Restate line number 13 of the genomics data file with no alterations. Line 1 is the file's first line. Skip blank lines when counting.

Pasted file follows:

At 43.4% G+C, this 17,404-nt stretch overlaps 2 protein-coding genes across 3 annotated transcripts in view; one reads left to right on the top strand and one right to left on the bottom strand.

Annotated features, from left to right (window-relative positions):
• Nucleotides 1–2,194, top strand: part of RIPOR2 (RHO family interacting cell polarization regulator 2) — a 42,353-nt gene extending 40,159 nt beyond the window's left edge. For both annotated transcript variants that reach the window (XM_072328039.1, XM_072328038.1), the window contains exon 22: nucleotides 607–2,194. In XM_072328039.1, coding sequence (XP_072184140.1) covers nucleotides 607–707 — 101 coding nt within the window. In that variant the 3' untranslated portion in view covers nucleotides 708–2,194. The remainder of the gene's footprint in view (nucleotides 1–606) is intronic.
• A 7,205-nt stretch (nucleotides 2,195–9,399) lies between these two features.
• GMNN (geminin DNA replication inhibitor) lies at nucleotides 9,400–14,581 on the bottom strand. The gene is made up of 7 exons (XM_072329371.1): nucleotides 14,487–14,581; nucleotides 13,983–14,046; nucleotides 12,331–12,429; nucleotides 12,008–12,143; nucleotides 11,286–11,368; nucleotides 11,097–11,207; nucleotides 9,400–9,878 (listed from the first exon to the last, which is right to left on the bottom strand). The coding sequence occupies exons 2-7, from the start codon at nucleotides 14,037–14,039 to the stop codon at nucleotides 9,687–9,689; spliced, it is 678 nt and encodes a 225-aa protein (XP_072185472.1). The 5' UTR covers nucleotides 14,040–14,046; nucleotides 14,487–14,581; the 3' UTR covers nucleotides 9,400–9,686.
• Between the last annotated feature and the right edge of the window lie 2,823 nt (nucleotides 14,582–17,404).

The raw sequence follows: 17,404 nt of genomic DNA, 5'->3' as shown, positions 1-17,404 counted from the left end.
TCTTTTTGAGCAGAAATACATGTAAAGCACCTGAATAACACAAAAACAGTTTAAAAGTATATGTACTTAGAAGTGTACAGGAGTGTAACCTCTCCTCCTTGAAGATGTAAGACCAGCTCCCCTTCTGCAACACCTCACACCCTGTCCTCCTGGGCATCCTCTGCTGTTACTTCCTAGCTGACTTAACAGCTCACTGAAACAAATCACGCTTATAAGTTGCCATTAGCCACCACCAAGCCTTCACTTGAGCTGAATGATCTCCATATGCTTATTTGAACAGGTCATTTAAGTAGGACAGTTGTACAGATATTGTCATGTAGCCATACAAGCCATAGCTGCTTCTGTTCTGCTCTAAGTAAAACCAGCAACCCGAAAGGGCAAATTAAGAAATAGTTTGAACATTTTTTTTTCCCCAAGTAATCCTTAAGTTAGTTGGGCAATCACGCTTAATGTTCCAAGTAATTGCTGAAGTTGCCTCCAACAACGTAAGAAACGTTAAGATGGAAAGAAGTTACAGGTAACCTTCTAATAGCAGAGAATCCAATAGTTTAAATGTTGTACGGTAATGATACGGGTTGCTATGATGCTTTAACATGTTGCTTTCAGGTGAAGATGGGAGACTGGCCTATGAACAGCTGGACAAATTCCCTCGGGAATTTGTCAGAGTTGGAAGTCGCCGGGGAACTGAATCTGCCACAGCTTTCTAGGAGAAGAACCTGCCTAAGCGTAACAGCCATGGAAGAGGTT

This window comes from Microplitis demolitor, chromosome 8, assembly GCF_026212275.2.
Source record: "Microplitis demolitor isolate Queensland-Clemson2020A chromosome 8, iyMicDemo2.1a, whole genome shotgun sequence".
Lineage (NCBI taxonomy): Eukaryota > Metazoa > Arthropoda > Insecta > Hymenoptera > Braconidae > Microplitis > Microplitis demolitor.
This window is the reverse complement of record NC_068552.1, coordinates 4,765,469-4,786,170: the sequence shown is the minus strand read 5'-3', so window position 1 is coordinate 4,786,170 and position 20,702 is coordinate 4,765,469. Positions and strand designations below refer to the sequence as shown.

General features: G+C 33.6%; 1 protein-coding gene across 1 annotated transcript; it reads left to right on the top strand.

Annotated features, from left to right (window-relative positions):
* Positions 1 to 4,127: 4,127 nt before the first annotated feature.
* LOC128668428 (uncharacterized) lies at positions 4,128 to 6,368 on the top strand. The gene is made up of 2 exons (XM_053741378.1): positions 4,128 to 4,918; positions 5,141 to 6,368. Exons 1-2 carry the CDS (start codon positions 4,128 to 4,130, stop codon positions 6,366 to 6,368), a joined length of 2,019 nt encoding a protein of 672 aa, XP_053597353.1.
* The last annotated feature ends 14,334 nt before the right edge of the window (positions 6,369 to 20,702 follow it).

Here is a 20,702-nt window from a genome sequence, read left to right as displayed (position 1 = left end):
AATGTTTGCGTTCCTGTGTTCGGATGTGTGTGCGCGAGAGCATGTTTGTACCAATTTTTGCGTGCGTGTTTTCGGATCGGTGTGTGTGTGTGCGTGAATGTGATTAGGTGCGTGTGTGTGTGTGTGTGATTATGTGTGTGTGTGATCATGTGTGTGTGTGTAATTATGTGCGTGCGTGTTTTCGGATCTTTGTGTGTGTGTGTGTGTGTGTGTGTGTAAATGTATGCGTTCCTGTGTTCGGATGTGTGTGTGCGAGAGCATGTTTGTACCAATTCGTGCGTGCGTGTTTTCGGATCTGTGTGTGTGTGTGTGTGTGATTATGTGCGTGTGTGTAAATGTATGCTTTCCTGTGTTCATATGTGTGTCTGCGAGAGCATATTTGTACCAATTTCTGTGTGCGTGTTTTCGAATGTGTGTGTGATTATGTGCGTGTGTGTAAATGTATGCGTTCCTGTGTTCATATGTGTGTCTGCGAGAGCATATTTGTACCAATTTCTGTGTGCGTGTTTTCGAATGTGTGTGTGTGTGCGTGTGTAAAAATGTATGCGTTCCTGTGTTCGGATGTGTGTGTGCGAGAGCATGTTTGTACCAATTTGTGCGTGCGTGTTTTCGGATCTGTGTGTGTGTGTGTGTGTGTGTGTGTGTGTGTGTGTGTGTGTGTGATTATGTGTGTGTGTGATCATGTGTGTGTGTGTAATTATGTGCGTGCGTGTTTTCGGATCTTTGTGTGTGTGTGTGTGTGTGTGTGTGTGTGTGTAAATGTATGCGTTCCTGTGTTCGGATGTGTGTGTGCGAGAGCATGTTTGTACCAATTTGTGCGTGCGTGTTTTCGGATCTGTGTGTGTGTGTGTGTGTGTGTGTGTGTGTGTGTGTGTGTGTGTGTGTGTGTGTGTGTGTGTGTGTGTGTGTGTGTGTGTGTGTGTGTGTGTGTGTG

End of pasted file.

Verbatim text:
General features: G+C 33.6%; 1 protein-coding gene across 1 annotated transcript; it reads left to right on the top strand.